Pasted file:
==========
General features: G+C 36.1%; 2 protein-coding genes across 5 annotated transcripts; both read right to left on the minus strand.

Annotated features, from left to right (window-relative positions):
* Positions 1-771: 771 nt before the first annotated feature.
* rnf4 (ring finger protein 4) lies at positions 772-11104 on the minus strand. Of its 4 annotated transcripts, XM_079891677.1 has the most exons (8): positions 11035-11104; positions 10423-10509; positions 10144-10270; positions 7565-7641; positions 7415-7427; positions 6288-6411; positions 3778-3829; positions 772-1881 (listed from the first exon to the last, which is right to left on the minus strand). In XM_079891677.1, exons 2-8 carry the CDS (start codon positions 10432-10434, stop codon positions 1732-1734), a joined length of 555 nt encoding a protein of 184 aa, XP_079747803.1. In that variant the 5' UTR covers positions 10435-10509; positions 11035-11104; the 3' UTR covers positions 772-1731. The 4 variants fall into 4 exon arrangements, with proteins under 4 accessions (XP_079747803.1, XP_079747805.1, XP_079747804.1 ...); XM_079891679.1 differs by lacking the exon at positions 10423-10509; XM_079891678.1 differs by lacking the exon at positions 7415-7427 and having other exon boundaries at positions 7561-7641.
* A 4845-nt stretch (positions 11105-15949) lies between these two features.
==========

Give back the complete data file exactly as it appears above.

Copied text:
General features: G+C 36.1%; 2 protein-coding genes across 5 annotated transcripts; both read right to left on the minus strand.

Annotated features, from left to right (window-relative positions):
* Positions 1-771: 771 nt before the first annotated feature.
* rnf4 (ring finger protein 4) lies at positions 772-11104 on the minus strand. Of its 4 annotated transcripts, XM_079891677.1 has the most exons (8): positions 11035-11104; positions 10423-10509; positions 10144-10270; positions 7565-7641; positions 7415-7427; positions 6288-6411; positions 3778-3829; positions 772-1881 (listed from the first exon to the last, which is right to left on the minus strand). In XM_079891677.1, exons 2-8 carry the CDS (start codon positions 10432-10434, stop codon positions 1732-1734), a joined length of 555 nt encoding a protein of 184 aa, XP_079747803.1. In that variant the 5' UTR covers positions 10435-10509; positions 11035-11104; the 3' UTR covers positions 772-1731. The 4 variants fall into 4 exon arrangements, with proteins under 4 accessions (XP_079747803.1, XP_079747805.1, XP_079747804.1 ...); XM_079891679.1 differs by lacking the exon at positions 10423-10509; XM_079891678.1 differs by lacking the exon at positions 7415-7427 and having other exon boundaries at positions 7561-7641.
* A 4845-nt stretch (positions 11105-15949) lies between these two features.